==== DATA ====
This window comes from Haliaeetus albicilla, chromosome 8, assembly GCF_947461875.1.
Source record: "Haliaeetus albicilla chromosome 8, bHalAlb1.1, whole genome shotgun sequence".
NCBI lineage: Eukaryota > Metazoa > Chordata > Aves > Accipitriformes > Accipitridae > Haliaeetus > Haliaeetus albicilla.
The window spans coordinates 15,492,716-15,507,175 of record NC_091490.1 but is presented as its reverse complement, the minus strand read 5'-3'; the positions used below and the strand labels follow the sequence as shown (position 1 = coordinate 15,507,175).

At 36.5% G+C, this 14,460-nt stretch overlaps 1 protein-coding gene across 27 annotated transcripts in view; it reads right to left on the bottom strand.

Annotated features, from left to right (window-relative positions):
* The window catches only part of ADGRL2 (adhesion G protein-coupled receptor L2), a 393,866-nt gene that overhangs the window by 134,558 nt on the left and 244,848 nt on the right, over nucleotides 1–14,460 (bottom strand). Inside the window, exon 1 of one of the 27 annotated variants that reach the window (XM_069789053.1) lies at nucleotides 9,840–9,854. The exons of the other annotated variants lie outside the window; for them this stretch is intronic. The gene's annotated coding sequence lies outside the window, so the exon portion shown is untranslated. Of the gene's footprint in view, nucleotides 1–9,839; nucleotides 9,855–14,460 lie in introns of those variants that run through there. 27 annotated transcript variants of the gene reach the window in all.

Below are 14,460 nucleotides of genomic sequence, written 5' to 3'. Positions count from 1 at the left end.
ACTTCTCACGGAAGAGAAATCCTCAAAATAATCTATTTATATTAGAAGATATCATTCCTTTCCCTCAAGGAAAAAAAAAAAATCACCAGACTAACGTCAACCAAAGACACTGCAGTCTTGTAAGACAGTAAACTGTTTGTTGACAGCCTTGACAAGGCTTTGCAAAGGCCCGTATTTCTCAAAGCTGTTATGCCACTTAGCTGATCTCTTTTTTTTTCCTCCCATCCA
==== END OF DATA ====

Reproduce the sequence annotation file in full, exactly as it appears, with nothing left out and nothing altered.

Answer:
This window comes from Haliaeetus albicilla, chromosome 8, assembly GCF_947461875.1.
Source record: "Haliaeetus albicilla chromosome 8, bHalAlb1.1, whole genome shotgun sequence".
NCBI lineage: Eukaryota > Metazoa > Chordata > Aves > Accipitriformes > Accipitridae > Haliaeetus > Haliaeetus albicilla.
The window spans coordinates 15,492,716-15,507,175 of record NC_091490.1 but is presented as its reverse complement, the minus strand read 5'-3'; the positions used below and the strand labels follow the sequence as shown (position 1 = coordinate 15,507,175).

At 36.5% G+C, this 14,460-nt stretch overlaps 1 protein-coding gene across 27 annotated transcripts in view; it reads right to left on the bottom strand.

Annotated features, from left to right (window-relative positions):
* The window catches only part of ADGRL2 (adhesion G protein-coupled receptor L2), a 393,866-nt gene that overhangs the window by 134,558 nt on the left and 244,848 nt on the right, over nucleotides 1–14,460 (bottom strand). Inside the window, exon 1 of one of the 27 annotated variants that reach the window (XM_069789053.1) lies at nucleotides 9,840–9,854. The exons of the other annotated variants lie outside the window; for them this stretch is intronic. The gene's annotated coding sequence lies outside the window, so the exon portion shown is untranslated. Of the gene's footprint in view, nucleotides 1–9,839; nucleotides 9,855–14,460 lie in introns of those variants that run through there. 27 annotated transcript variants of the gene reach the window in all.

Below are 14,460 nucleotides of genomic sequence, written 5' to 3'. Positions count from 1 at the left end.
ACTTCTCACGGAAGAGAAATCCTCAAAATAATCTATTTATATTAGAAGATATCATTCCTTTCCCTCAAGGAAAAAAAAAAAATCACCAGACTAACGTCAACCAAAGACACTGCAGTCTTGTAAGACAGTAAACTGTTTGTTGACAGCCTTGACAAGGCTTTGCAAAGGCCCGTATTTCTCAAAGCTGTTATGCCACTTAGCTGATCTCTTTTTTTTTCCTCCCATCCA